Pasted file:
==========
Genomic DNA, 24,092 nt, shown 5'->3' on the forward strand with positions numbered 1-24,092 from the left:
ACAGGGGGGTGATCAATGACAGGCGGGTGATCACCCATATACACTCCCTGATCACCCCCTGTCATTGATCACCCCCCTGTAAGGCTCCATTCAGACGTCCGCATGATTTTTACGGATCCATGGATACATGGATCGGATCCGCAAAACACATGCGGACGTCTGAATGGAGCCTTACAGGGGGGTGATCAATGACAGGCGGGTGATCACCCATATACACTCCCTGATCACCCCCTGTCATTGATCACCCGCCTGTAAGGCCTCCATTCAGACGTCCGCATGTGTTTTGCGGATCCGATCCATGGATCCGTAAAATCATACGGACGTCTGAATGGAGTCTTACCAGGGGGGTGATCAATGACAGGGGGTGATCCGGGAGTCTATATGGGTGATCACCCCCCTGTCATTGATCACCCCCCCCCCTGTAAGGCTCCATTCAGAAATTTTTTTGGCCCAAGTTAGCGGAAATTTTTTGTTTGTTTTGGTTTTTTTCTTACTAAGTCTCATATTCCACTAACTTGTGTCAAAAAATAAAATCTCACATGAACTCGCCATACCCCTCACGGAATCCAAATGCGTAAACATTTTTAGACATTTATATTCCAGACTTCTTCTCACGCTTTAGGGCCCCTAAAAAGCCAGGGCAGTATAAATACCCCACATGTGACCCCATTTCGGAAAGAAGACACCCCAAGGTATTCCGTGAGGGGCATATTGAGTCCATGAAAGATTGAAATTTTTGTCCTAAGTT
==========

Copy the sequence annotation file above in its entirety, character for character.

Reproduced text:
Genomic DNA, 24,092 nt, shown 5'->3' on the forward strand with positions numbered 1-24,092 from the left:
ACAGGGGGGTGATCAATGACAGGCGGGTGATCACCCATATACACTCCCTGATCACCCCCTGTCATTGATCACCCCCCTGTAAGGCTCCATTCAGACGTCCGCATGATTTTTACGGATCCATGGATACATGGATCGGATCCGCAAAACACATGCGGACGTCTGAATGGAGCCTTACAGGGGGGTGATCAATGACAGGCGGGTGATCACCCATATACACTCCCTGATCACCCCCTGTCATTGATCACCCGCCTGTAAGGCCTCCATTCAGACGTCCGCATGTGTTTTGCGGATCCGATCCATGGATCCGTAAAATCATACGGACGTCTGAATGGAGTCTTACCAGGGGGGTGATCAATGACAGGGGGTGATCCGGGAGTCTATATGGGTGATCACCCCCCTGTCATTGATCACCCCCCCCCCTGTAAGGCTCCATTCAGAAATTTTTTTGGCCCAAGTTAGCGGAAATTTTTTGTTTGTTTTGGTTTTTTTCTTACTAAGTCTCATATTCCACTAACTTGTGTCAAAAAATAAAATCTCACATGAACTCGCCATACCCCTCACGGAATCCAAATGCGTAAACATTTTTAGACATTTATATTCCAGACTTCTTCTCACGCTTTAGGGCCCCTAAAAAGCCAGGGCAGTATAAATACCCCACATGTGACCCCATTTCGGAAAGAAGACACCCCAAGGTATTCCGTGAGGGGCATATTGAGTCCATGAAAGATTGAAATTTTTGTCCTAAGTT